On today's Your Call, we’ll speak with Seth Rosenfeld, author of Subversives: The FBI's War on Student Radicals and Reagan's Rise to Power. “Ultimately,” says Rosenfeld, “this is a cautionary tale about the dangers of secrecy and power.” Join us at 10am PST or post a comment here. What are your memories of activism in Berkeley in the 60s? Or if you’re involved today, have you experienced repression? It’s Your Call with Holly Kernan, and you.
On today's Your Call, we’ll talk with Tim Weiner [whiner], author of “Enemies: A History of the FBI.” Weiner says “A secret police is anathema in a democracy. But the FBI’s powers make it America’s closest counterpart.” How has the FBI used its powers over the last century? And how has it shifted the balance between national security and individual freedom? Join us Monday at 10am PST or leave a comment here. It’s Your Call with Holly Kernan and you.
Tim Weiner, author of “Enemies: A History of the FBI”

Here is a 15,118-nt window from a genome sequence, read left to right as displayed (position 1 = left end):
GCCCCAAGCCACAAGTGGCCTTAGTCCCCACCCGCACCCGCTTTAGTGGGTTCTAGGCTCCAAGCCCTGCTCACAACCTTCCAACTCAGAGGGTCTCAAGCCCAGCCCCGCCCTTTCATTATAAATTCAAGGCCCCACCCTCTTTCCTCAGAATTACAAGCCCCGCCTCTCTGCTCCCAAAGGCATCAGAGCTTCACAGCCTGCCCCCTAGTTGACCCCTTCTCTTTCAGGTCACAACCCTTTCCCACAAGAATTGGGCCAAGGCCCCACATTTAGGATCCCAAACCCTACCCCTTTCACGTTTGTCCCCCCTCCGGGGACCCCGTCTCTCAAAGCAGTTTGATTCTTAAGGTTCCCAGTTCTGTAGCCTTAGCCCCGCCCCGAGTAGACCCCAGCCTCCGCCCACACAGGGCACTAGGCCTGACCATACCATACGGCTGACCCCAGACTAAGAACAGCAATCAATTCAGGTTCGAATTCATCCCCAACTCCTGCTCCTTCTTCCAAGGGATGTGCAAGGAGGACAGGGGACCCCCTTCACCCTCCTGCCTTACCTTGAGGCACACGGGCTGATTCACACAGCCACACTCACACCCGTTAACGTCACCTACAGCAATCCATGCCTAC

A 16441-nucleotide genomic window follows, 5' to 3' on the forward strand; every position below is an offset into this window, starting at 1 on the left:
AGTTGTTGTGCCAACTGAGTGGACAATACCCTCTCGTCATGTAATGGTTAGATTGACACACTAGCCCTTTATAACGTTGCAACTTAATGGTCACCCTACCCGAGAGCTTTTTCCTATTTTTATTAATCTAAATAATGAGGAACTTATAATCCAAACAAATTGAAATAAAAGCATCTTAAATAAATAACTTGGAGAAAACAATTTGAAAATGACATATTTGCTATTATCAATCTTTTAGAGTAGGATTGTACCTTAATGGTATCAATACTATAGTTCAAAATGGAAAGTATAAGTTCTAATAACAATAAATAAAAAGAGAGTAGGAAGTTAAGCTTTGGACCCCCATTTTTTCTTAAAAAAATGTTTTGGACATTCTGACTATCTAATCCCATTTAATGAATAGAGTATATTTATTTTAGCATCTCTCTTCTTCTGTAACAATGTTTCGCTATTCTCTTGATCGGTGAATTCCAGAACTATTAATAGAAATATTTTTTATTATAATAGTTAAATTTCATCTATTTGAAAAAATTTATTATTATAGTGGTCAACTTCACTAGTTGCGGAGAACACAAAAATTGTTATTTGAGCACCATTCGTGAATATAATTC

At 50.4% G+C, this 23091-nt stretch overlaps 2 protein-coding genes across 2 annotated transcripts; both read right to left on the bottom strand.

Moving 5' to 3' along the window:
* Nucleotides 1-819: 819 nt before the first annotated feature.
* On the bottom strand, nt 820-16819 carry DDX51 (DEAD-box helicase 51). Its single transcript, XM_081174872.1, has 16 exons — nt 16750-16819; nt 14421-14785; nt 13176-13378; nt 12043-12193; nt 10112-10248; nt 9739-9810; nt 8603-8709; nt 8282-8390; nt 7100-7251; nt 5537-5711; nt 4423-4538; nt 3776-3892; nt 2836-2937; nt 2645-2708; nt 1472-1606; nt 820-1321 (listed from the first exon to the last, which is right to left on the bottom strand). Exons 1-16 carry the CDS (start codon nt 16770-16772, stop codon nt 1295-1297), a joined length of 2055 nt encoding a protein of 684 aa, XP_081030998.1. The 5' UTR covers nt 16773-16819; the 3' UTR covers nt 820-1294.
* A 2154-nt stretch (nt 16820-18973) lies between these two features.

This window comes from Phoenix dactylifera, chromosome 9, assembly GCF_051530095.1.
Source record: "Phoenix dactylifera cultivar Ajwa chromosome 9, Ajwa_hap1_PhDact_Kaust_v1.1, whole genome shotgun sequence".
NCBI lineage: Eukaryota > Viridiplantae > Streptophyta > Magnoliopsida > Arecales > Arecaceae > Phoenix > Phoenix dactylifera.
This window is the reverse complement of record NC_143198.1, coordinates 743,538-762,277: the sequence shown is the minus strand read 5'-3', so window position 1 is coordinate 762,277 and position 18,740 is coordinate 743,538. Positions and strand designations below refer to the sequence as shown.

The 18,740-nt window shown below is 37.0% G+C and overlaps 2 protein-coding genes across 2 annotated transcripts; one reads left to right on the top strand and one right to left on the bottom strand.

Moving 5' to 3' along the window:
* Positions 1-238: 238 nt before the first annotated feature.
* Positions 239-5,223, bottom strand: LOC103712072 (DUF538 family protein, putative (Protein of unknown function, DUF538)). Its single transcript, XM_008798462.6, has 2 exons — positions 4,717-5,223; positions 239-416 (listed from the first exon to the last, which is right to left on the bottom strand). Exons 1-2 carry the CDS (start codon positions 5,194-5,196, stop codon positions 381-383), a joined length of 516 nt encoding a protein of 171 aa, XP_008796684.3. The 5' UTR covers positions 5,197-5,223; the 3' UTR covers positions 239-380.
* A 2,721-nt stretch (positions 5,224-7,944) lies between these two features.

Since 9/11, surveillance of Muslims has been on the rise. New York City made national news in February when the Associated Press broke the story about the NYPD spying on area mosques. AP won a Pullitzer Prize for that reporting.
About a month later, in March, we received similar news much closer to home. The ACLU announced it had documents showing the FBI spied on mosques here in the San Francisco Bay Area between 2004 and 2008.
On today's Your Call, we’ll mark the beginning of the 55th annual San Francisco International Film Festival by discussing one of it’s featured films--Jamie Meltzer’s Informant. The film follows the story of Brandon Darby, a charismatic activist turned FBI informant. Since 9/11, the FBI has built a network of more than 15,000 informants. How much impunity does the FBI have for entrapment?
Pulitzer Prize winner David Shipler has been a New York Times correspondent in Israel and Moscow. In his two most recent books, released earlier this year, he turns his attention to the erosion of civil liberties in the United States. In Rights at Risk and The Rights of the People, Shipler argues that both the War on Terror and the War on Crime have allowed the government to seep into Americans' personal lives in unconstitutional ways. Shipler discussed his new books with KALW's Criminal Justice Editor, Rina Palta.